Diagnosis and Treatment of Infertility

Most couples are advised to wait until they have been trying to conceive for at least a year, before seeking medical help, with the exception of couples over 35. Those that are over 35 or those that have reason to believe there may be a fertility problem should not wait a year before consulting a doctor.

Infertility testing and treatment can be difficult and expensive. Before starting infertility testing, it’s best for couples to discuss how far they would be willing to go with testing and treatment. Only have testing for conditions that they are willing and financially able to have treated would help them move on to other options such as adoption.

Diagnosis of infertility may take the use of a special doctor called an infertility specialist or a reproductive endocrinologist. Infertility is diagnosed after an infertility workup, which includes a physical exam of both partners to determine their general state of health. Many times, laboratory tests are conducted and sometimes both partners are interviewed about their sexual habits in order to determine whether intercourse is taking place properly for conception. If no obvious cause can be determined at that point, like improperly timed intercourse or absence of ovulation, more specific tests may be recommended.

Depending on the test results of those tests, different treatments can be suggested. About 90% of infertility cases are treated with medication or surgery. Various fertility drugs may be used for women with ovulation problems. It’s important for couples to talk with their doctor about the drug to be used, so they understand the drug’s benefits and side effects. An x-ray of the fallopian tubes and uterus may be done after dye is injected, to show if the tubes are open and to show the shape of the uterus. An exam of the tubes and other female organs for disease may be done, using an instrument called a laparoscope to see inside the abdomen. If needed, surgery can be done to repair damage to a woman’s ovaries, fallopian tubes, or uterus.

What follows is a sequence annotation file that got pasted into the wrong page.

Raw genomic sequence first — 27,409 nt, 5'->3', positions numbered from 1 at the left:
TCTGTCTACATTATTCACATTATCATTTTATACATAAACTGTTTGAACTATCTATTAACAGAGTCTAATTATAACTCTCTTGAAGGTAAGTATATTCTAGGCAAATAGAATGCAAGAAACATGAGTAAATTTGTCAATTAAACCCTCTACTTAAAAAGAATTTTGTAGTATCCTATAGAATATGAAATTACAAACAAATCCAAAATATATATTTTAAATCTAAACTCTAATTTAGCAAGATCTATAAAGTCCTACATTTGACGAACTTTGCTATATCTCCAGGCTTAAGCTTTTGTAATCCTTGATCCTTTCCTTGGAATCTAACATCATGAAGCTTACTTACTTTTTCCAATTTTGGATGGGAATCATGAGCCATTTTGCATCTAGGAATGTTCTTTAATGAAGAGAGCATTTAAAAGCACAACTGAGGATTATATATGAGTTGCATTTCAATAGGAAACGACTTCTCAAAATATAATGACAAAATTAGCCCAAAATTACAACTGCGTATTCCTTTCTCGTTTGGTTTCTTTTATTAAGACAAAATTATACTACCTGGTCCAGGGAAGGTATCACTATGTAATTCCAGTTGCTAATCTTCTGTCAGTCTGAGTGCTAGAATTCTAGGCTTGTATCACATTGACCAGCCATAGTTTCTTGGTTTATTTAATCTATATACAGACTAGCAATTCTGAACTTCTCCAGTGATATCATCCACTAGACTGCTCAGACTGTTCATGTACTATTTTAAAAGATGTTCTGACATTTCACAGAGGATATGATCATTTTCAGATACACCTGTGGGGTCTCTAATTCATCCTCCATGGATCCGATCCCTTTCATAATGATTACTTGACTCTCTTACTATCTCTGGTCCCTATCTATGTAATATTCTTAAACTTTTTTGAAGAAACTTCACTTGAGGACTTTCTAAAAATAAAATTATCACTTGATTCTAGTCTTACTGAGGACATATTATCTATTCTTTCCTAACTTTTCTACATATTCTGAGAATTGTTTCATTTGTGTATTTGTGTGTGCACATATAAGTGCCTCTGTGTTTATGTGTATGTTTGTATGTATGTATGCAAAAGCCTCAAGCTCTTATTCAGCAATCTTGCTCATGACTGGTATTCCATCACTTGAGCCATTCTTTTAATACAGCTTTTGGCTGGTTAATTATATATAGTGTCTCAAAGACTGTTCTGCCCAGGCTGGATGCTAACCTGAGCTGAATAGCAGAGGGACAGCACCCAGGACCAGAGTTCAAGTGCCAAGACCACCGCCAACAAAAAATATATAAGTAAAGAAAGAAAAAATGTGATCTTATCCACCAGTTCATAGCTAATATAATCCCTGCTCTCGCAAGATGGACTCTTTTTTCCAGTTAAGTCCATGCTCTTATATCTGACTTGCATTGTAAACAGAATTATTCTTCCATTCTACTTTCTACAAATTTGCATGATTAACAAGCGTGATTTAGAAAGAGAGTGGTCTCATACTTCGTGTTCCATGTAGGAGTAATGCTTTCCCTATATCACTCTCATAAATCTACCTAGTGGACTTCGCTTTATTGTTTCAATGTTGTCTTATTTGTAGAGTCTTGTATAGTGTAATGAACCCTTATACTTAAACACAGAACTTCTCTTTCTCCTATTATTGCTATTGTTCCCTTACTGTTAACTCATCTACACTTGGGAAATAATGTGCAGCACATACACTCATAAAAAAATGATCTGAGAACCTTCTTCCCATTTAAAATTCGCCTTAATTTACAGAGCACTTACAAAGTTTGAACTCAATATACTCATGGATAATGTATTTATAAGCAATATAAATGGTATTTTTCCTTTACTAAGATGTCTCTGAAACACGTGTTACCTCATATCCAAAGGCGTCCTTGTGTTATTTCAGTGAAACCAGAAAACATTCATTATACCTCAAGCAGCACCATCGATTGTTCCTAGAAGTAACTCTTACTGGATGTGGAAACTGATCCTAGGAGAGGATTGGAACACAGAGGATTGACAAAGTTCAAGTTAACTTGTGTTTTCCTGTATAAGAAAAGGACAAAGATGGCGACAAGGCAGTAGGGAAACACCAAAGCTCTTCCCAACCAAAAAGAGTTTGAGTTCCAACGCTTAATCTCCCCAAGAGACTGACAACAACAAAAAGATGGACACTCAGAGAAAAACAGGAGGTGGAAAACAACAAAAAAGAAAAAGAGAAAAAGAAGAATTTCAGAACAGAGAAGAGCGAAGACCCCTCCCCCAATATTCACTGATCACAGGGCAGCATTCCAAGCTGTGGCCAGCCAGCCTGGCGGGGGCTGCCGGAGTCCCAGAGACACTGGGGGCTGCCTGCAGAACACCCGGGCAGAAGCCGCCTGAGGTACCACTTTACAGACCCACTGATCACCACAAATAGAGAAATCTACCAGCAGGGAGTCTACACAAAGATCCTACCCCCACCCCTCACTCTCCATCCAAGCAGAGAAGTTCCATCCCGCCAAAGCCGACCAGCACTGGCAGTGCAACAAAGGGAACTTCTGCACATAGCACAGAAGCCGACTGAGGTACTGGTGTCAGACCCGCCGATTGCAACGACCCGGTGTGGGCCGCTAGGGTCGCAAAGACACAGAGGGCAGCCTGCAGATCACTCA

For a man, testing usually begins with a semen analysis, which looks at the number, shape, and movement of his sperm. Because semen is rather variable in quality, the test may be repeated. Sometimes other kinds of tests, such as hormone tests, are done.

Depending upon the degree of abnormality, the treatment may range from relatively simple artificial insemination of the woman with the man’s semen (AIH), through conventional in-vitro fertilization and embryo transfer (IVF-ET), to the latest techniques of assisted fertilization by microinjection (ICSI). In infertile couples where women have blocked or absent fallopian tubes, or where men have low sperm count, in vitro fertilization (IVF) is an option. In IVF, eggs are removed from the ovary and mixed with sperm outside the body in a culture dish. After about 2 days, the eggs are examined to see if they have become fertilized by the sperm and are dividing into cells. These fertilized eggs (embryos) are then placed in the women’s uterus.

Infertility and Women
Infertility and Men